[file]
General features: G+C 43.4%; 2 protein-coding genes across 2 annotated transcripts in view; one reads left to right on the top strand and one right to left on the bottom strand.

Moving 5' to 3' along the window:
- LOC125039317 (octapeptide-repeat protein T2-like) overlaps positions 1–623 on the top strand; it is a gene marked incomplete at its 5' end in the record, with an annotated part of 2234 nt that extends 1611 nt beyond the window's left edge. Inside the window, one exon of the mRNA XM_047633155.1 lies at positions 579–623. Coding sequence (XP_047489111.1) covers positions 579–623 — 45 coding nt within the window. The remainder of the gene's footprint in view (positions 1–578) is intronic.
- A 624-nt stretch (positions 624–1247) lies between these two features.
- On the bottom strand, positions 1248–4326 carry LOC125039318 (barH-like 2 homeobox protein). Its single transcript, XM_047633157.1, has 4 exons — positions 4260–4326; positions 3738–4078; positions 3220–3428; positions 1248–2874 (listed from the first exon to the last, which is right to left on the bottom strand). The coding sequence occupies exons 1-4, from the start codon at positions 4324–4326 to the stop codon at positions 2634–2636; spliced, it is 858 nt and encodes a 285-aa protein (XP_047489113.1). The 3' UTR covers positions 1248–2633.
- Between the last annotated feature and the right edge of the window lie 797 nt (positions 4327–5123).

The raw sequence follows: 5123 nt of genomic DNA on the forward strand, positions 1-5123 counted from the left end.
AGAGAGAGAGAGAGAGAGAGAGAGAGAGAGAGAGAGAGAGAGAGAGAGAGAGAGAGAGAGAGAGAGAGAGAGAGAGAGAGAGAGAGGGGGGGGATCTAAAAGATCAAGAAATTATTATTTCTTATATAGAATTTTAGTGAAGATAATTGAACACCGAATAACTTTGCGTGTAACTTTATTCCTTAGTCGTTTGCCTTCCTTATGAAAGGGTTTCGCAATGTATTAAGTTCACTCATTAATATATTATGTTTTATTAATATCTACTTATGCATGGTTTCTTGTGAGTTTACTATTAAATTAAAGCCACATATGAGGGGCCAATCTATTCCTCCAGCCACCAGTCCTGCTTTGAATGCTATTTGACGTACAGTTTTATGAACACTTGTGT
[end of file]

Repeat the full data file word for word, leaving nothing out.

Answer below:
General features: G+C 43.4%; 2 protein-coding genes across 2 annotated transcripts in view; one reads left to right on the top strand and one right to left on the bottom strand.

Moving 5' to 3' along the window:
- LOC125039317 (octapeptide-repeat protein T2-like) overlaps positions 1–623 on the top strand; it is a gene marked incomplete at its 5' end in the record, with an annotated part of 2234 nt that extends 1611 nt beyond the window's left edge. Inside the window, one exon of the mRNA XM_047633155.1 lies at positions 579–623. Coding sequence (XP_047489111.1) covers positions 579–623 — 45 coding nt within the window. The remainder of the gene's footprint in view (positions 1–578) is intronic.
- A 624-nt stretch (positions 624–1247) lies between these two features.
- On the bottom strand, positions 1248–4326 carry LOC125039318 (barH-like 2 homeobox protein). Its single transcript, XM_047633157.1, has 4 exons — positions 4260–4326; positions 3738–4078; positions 3220–3428; positions 1248–2874 (listed from the first exon to the last, which is right to left on the bottom strand). The coding sequence occupies exons 1-4, from the start codon at positions 4324–4326 to the stop codon at positions 2634–2636; spliced, it is 858 nt and encodes a 285-aa protein (XP_047489113.1). The 3' UTR covers positions 1248–2633.
- Between the last annotated feature and the right edge of the window lie 797 nt (positions 4327–5123).

The raw sequence follows: 5123 nt of genomic DNA on the forward strand, positions 1-5123 counted from the left end.
AGAGAGAGAGAGAGAGAGAGAGAGAGAGAGAGAGAGAGAGAGAGAGAGAGAGAGAGAGAGAGAGAGAGAGAGAGAGAGAGAGAGAGGGGGGGGATCTAAAAGATCAAGAAATTATTATTTCTTATATAGAATTTTAGTGAAGATAATTGAACACCGAATAACTTTGCGTGTAACTTTATTCCTTAGTCGTTTGCCTTCCTTATGAAAGGGTTTCGCAATGTATTAAGTTCACTCATTAATATATTATGTTTTATTAATATCTACTTATGCATGGTTTCTTGTGAGTTTACTATTAAATTAAAGCCACATATGAGGGGCCAATCTATTCCTCCAGCCACCAGTCCTGCTTTGAATGCTATTTGACGTACAGTTTTATGAACACTTGTGT